by Alan Rode
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What does a restless Susan Gilvay (Evelyn Keyes) do when her older husband works evenings as a radio disc jockey? She calls the police to investigate when she is startled by a peeping tom. Enter cop as predator: Webb Garwood (Van Heflin). Garwood doesn’t collar the window peeper, but his eyes protrude like golf balls when he sizes up the vulnerable Mrs. Gilvay. Garwood was a Hoosier high school basketball star over a decade ago, but he is currently sleepwalking on the nightshift as one of L.A.P.D. finest. Behind the badge, lurks a sociopath on the make who thinks the world owes him, big time. Susan was ill fated to open her front door to this man in blue.
At the end of his shift, Garwood returns to the Gilvay residence for some heavy-duty trolling. After some preliminary fencing, it is revealed that Mrs. Gilvay’s husband has provided for his wife’s every need, save children. Unspoken, but also apparent, is Susan’s possession of a romantic itch that Officer Garwood is ready enough to scratch. Mrs. Gilvay’s alacrity to tumble for Webb is only exceeded by her breathtaking naivete that would be the dream of every male high school student.
As their nocturnal affair picks up steam, Garwood manipulates Susan skillfully by alternately giving and withholding his affection to the same effect as a dope pusher controlling a recalcitrant junkie. Even though Susan quickly becomes silly-putty in his Machiavellian fingers, it is still not enough for Webb. He must have it all. Nosing around, he finds an insurance policy that would leave him in the driver’s seat with the widowed Susan. After a fashion, Officer Garwood stages a fake burglary and when Mr. Gilvay emerges gun in hand, Webb calmly shoots him dead and writes it off as a tragic accident by a dutiful cop doing his job during a routine burglary call. The distraught Susan isn’t completely sure and ends the romance with Garwood.
After the inquest clears him, Garwood worms his way back in by commiserating with the late husband’s brother and sister-in-law (Emerson Treacy and Madge Blake). He and Susan reunite and Webb pledges both innocence and eternal love. The couple gets married. Webb quits the police department and fulfills his dream: buying a truck stop motel next to a busy freeway in Las Vegas, Nevada! Garwood believes that his ship has finally come in. A closer view reveals that while Webb might be cunning, his revealed ambition is nothing more than a bargain basement stocked with fool’s gold.
Their honeymoon eve in a dump of a room at the hotel becomes a wretched stay in Hades. Susan reveals that she is four months pregnant (This aspect of the story was exceedingly bold for 1951-kudos to Director Joseph Losey). Webb reacts to the news of impending fatherhood by flinching like he was hit in the face by a wet halibut. He reminds Susan that if she has the baby, it will be evident that they knew each other carnally before marriage, before the inquest cleared him and before her ex-husband was killed. Not good. After various options are quickly weighed and discarded, the couple improbably decides to go to a deserted ghost town in the middle of the desert and have the baby unassisted!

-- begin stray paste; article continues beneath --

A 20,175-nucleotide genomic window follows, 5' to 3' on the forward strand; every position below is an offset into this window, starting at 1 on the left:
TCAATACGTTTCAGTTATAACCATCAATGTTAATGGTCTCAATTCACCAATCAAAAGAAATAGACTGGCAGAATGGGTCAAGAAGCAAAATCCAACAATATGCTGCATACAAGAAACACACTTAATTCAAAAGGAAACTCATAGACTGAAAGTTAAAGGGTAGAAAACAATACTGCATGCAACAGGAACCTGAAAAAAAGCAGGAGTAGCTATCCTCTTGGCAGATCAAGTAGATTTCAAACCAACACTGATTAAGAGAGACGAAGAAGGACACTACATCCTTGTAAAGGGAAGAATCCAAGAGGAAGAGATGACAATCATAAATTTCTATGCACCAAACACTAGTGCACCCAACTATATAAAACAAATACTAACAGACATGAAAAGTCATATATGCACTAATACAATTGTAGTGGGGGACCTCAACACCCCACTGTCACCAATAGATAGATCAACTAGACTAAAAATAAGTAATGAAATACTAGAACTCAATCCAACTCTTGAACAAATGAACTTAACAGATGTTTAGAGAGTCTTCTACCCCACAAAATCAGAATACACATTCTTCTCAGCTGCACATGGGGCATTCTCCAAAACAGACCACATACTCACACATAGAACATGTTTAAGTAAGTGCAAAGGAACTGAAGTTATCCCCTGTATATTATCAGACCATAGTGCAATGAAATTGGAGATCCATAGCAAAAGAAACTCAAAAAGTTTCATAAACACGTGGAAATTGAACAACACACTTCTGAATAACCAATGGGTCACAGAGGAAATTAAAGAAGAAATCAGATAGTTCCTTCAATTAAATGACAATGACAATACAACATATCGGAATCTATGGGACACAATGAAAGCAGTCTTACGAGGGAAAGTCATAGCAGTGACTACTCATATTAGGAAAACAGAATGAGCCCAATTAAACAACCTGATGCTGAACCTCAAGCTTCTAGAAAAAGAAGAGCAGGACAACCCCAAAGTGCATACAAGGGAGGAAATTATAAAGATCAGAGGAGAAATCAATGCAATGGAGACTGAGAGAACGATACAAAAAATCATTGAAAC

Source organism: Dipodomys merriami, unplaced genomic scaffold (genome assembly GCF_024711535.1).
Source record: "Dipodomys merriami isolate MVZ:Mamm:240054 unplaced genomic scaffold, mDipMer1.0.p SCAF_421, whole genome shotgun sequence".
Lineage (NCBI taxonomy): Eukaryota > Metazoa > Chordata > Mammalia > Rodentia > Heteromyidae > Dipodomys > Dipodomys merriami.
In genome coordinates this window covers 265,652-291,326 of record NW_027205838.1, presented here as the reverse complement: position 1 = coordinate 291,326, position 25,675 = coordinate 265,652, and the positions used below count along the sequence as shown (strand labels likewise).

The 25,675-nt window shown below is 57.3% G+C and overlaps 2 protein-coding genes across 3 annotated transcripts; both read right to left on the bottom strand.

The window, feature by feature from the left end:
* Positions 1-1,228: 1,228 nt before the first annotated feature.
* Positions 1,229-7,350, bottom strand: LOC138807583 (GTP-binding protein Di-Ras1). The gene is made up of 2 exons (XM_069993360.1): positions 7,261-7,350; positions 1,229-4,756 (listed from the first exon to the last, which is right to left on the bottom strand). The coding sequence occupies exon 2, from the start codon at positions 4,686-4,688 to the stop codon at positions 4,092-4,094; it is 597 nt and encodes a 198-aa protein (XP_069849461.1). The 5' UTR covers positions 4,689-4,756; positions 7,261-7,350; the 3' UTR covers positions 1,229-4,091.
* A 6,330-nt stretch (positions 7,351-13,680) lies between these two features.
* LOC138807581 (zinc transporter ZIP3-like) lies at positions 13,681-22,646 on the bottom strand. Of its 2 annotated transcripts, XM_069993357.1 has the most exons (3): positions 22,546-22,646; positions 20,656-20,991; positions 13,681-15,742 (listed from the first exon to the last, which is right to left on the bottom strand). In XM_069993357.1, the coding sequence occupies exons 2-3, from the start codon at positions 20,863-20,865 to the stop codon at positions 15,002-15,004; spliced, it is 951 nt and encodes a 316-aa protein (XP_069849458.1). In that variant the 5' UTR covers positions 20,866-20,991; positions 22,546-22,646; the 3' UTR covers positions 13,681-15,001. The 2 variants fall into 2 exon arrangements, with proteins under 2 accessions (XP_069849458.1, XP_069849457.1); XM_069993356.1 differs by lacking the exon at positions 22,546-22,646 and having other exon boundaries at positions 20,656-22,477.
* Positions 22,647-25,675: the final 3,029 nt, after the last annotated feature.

What begins like a romantic outing to the ghost town turns into a windblown nightmare as Susan’s pregnancy becomes complicated and Webb has to fetch the local sawbones out of bed to tend to his wife. The doc does his job, but pins Webb as the notorious ex-cop. When the police arrive, Garwood panics, improbably flees up a hill and is shot in the back for his trouble.
This movie is an excellent and moody film noir with fascinating moral ambiguities and ironies. That being said, the absurd ending almost spoiled the film for me. Embarking on an outing with phonograph records, canned soup, and sandwiches to give birth alone in an isolated desert shack left me shaking my head. Having the cops arrive with Garwood fleeing and being shot in the back for no clear reason other than to wrap up the film and satisfy the production code sent me round the bend. Too bad. The Dalton Trumbo script was lively and the inspired direction by Joseph Losey is praiseworthy. The soon-to-be blacklisted Losey fled to Europe soon after this film and resurrected his career with gems such as The Criminal (1960) and The Servant (1967).
Van Heflin’s performance as the upwardly striving sociopath is subtly layered. A supporting Oscar winner for Johnny Eager (1942), and extremely effective in The Strange Loves of Martha Ivers and Act of Violence, Heflin does some of his best work in this film. His portrait of a dysfunctional loser who pretends his way through an inherently amoral existence is simply compelling. Evelyn Keyes was the perfect choice to play the lissome Susan Gilvay. Too good to do in her husband, but too weak to say no to Heflin, her initial appearance, greeting Heflin and his partner while wrapped in a bathrobe, pushed all of the right buttons that remained depressed throughout the film.
The Prowler (1951) is a unique collaboration between a gutsy director and a great screenwriter. Just don’t apply a litmus test to the finale and remember it is a movie.
Alan Rode is a film noir aficionado living in San Diego, California.
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